New York Times reports that on Thursday a major security breach also hit Gmail, AOL, Comcast, MSN, SBC Global, Verizon, Bell South, Live.com, and Hotmail users, not just Yahoo email users.
However, the breach in email security hit over 400,000 Yahoo email users, but also 106,000 Gmail email addresses, 55,000 Hotmail email address, and 25,000 AOL email addresses, as well as other email accounts.
The email accounts were not hacked, but instead, the hackers used these email user names for Yahoo services.
A group of hackers, known as the D33D Company, posted online the user names and passwords for what appeared to be 453,492 accounts belonging to Yahoo, and also Gmail, AOL, Hotmail, Comcast, MSN, SBC Global, Verizon, BellSouth and Live.com users.
The hackers then set up a site, in which they listed everyone's accounts that they hit, saying, "We hope that the parties responsible for managing the security of this sub-domain will take this as a wake-up call, and not as a threat." Since then, the site was taken down.
Sucuri, a company that checks for malware, set up a Web site, labs.sucuri.net/?yahooleak, that lets concerned users check if their account details were compromised in the breach.
Sucuri only asks for one's email address, and no other information, to check whether the account was hacked. The program then checks to see if that email address was compromised by the hackers.
Yahoo stated that the email accounts hit belonged to their contributors and fewer than 5% of the passwords were still valid. Google immediately reset the passwords of the accounts hit by the hackers.
The hackers used a hacking technique called an SQL injection, which exploits a software vulnerability, to steal the passwords from various email accounts, but Yahoo warned that the hackers could still be in the systems.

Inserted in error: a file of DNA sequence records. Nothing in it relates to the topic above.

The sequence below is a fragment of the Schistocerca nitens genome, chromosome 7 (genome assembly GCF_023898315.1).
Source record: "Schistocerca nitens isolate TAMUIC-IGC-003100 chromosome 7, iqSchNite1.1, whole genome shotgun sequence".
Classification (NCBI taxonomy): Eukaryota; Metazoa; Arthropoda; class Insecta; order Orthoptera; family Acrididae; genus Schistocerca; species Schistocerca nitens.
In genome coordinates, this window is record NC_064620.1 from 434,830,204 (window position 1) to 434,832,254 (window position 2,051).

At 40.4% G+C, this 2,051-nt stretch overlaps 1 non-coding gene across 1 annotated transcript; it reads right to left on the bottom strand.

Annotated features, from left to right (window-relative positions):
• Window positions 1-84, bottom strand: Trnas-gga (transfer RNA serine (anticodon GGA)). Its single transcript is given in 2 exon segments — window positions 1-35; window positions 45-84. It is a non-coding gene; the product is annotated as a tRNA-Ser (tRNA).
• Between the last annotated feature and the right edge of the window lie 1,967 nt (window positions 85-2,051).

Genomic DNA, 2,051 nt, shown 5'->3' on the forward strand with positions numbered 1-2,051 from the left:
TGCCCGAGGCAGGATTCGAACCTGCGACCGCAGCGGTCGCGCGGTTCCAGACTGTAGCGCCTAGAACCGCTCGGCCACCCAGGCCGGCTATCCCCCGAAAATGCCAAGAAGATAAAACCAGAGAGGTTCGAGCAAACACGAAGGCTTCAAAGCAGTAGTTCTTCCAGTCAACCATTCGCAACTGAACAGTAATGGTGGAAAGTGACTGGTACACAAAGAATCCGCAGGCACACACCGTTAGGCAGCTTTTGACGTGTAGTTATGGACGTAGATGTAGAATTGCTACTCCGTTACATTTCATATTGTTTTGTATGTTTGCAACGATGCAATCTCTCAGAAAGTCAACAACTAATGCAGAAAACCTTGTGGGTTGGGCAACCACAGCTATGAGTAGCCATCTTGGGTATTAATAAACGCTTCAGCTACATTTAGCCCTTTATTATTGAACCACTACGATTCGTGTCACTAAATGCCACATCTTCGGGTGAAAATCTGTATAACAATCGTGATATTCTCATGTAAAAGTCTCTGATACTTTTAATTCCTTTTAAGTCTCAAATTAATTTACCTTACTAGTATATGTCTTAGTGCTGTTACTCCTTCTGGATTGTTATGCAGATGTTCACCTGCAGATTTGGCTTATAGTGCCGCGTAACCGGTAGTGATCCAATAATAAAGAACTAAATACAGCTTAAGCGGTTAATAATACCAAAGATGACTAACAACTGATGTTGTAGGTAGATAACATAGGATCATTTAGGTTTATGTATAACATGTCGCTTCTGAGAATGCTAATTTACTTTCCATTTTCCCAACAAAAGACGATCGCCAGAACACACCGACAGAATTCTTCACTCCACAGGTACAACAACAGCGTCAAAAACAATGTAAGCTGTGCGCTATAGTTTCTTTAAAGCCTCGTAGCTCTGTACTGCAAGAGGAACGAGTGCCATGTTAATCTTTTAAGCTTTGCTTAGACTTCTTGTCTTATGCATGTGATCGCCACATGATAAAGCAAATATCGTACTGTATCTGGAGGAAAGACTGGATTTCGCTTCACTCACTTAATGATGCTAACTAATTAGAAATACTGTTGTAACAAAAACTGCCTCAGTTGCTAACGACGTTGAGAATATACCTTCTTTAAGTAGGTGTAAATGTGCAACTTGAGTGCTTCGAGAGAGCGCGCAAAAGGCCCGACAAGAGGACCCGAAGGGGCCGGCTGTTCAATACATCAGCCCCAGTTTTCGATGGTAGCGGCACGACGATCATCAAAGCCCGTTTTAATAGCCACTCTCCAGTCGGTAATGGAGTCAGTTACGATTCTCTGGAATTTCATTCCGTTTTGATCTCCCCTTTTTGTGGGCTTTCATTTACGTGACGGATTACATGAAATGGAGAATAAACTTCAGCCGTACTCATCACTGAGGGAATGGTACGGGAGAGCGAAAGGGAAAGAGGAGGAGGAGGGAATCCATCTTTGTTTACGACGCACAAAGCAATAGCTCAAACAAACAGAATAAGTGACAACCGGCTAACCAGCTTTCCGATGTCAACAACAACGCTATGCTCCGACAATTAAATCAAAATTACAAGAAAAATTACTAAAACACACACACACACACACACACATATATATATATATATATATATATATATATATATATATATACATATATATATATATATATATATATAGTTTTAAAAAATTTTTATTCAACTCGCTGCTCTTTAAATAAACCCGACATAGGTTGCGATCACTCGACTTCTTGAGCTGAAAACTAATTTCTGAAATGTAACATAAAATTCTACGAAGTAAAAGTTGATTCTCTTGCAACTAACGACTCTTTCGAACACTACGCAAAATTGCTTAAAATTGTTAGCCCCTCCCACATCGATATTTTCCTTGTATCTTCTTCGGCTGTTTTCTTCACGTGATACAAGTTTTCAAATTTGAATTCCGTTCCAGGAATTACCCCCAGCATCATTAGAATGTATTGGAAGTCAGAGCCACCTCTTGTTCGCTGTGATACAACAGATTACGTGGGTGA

"We are fixing the vulnerability that led to the disclosure of this data, changing the passwords of the affected Yahoo users and notifying companies whose user accounts may have been compromised," Ms. Lengkeek said in the statement.
Computer security experts recommend that Yahoo users change their passwords on all site in which they use the same password, because hackers tend to test those same passwords across multiple sites.
They were quick to chastise Yahoo for allowing hackers such an easy way into its systems. "Why haven't organizations like Yahoo got it yet? SQL injection is a known attack," said Mark Bower, a vice president at Voltage Security. "If what is stated is true, it's utter negligence to store passwords in the clear."
It is also recommended that if one uses any of those email accounts and concerned about whether the hackers hit their account and stole their password, to change the password on that account and any other accounts, which use that password.
Sucuri website tells more about the accounts hit, details of most passwords hackers collected, as well as other sites, including government and military websites, hit by the hackers.